It should also be worth noting that this is a title packed with quick time events. There are numerous times throughout the game that you’ll have to take part in excessive QTEs that once again are nothing more but padding, though I must say that the contextual takedowns in combat are a nice touch. That being said, the way that the bosses are handled in the game, once again through QTEs, is disappointing especially since the final boss of the game is nothing more than a ripped off fight from earlier in the game that goes through the exact same motions as before.
Visuals & Audio
While The Order: 1886’s gameplay is generally forgettable; it is easily one of the best looking games I have ever played on a console. The dirty rainy streets of London are incredibly detailed and there are many times that you will want to stop and take it all in as there are so many little details to observe that the world truly does feel alive. This is especially true thanks to the amount of effort put into creating effective lighting and environmental effects that react to player movement and action.
Even the character models are gorgeous looking and as mentioned before it is perhaps a good thing that there are moments where you will simply be walking through an area as seeing The Order: 1886’s version of London is spectacular. Combine this with the fact that there are seamless transitions between cut scenes and gameplay that can go unnoticed due to there being no drop in quality whatsoever and you know that The Order: 1886 is just that good looking.
The same can be said in regards to the voice work and audio throughout the game as, despite the characters being rather forgettable, the voice acting does fit the tone and the setting of the game. The sound effects are quite stunning making combat and the exploration all the more enjoyable as it seems that Ready at Dawn put a lot of effort into crafting a living world. Put this together with an outstanding soundtrack and you’ll be in for quite a aural treat to go along with such gorgeous visuals.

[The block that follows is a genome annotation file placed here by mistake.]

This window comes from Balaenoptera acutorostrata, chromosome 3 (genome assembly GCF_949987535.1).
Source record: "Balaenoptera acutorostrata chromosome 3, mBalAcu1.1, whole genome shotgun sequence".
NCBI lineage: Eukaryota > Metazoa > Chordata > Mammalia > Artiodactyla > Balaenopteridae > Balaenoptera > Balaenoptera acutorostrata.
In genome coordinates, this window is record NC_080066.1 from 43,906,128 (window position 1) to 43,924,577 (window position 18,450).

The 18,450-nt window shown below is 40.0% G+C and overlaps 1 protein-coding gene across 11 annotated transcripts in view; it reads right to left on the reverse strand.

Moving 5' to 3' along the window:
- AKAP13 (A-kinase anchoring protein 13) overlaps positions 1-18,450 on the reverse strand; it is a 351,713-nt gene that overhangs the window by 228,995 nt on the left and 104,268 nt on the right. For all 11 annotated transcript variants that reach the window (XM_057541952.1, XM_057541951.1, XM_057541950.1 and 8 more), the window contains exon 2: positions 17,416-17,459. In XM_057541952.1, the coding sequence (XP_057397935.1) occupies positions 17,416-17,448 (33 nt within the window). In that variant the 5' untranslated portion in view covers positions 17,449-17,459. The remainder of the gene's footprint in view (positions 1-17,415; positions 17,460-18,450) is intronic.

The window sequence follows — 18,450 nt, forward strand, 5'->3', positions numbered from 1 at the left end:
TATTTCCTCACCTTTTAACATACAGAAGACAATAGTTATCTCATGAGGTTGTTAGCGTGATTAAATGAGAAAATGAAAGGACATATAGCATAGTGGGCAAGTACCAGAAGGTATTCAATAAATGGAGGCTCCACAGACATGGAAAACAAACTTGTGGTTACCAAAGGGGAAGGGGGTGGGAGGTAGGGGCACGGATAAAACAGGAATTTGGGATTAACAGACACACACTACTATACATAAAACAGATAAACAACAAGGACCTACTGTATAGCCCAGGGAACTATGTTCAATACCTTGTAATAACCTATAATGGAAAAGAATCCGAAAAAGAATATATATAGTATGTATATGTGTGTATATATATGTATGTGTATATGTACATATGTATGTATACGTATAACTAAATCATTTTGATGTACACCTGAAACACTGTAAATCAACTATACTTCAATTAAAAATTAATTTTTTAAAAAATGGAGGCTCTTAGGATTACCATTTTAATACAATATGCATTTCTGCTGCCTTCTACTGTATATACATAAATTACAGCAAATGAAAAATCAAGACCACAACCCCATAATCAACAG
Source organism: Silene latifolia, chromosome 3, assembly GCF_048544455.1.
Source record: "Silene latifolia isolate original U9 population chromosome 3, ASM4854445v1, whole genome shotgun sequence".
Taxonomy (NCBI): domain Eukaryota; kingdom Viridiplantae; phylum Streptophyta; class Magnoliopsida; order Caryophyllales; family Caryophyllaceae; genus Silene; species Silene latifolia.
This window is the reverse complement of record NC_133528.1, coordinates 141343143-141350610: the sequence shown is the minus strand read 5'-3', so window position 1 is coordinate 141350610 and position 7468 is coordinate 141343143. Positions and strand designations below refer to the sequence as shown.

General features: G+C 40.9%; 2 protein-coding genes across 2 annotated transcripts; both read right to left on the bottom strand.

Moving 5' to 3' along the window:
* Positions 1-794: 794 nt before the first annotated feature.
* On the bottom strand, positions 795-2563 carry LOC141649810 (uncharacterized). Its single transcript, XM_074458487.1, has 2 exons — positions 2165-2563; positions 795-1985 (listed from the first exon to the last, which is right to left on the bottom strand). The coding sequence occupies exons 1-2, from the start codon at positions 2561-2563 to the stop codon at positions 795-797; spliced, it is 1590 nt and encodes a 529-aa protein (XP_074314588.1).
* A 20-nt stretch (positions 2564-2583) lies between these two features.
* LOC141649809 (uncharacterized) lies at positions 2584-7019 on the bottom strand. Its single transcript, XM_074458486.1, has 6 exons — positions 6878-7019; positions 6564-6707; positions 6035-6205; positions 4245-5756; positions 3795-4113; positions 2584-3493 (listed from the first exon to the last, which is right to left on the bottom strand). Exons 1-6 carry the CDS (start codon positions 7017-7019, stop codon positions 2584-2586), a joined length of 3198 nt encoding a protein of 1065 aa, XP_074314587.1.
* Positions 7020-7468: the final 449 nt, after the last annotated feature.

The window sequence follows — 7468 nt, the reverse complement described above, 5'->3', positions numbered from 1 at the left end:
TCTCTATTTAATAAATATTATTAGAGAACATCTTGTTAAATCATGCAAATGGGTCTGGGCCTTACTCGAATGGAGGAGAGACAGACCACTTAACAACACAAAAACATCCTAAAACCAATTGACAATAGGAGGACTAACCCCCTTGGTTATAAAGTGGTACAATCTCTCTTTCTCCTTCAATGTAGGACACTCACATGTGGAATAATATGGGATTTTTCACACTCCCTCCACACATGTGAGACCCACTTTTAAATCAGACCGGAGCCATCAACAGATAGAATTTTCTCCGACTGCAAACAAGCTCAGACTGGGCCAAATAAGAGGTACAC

The Order: 1886 feels like a game that prioritized looking great over everything else. Either time was short and Ready at Dawn had to force a conclusion in there or simply chose to present players with a ‘cinematic experience’ more than a fully fleshed out game as everything about The Order: 1886 outside of the outstanding graphics and amazing soundtrack are as substandard or forgettable as it comes. Featuring uninspired gameplay and a story that borders on boring compared to the setting it is based against, The Order: 1886 is a gorgeous game but unfortunately that is all it really has going for it.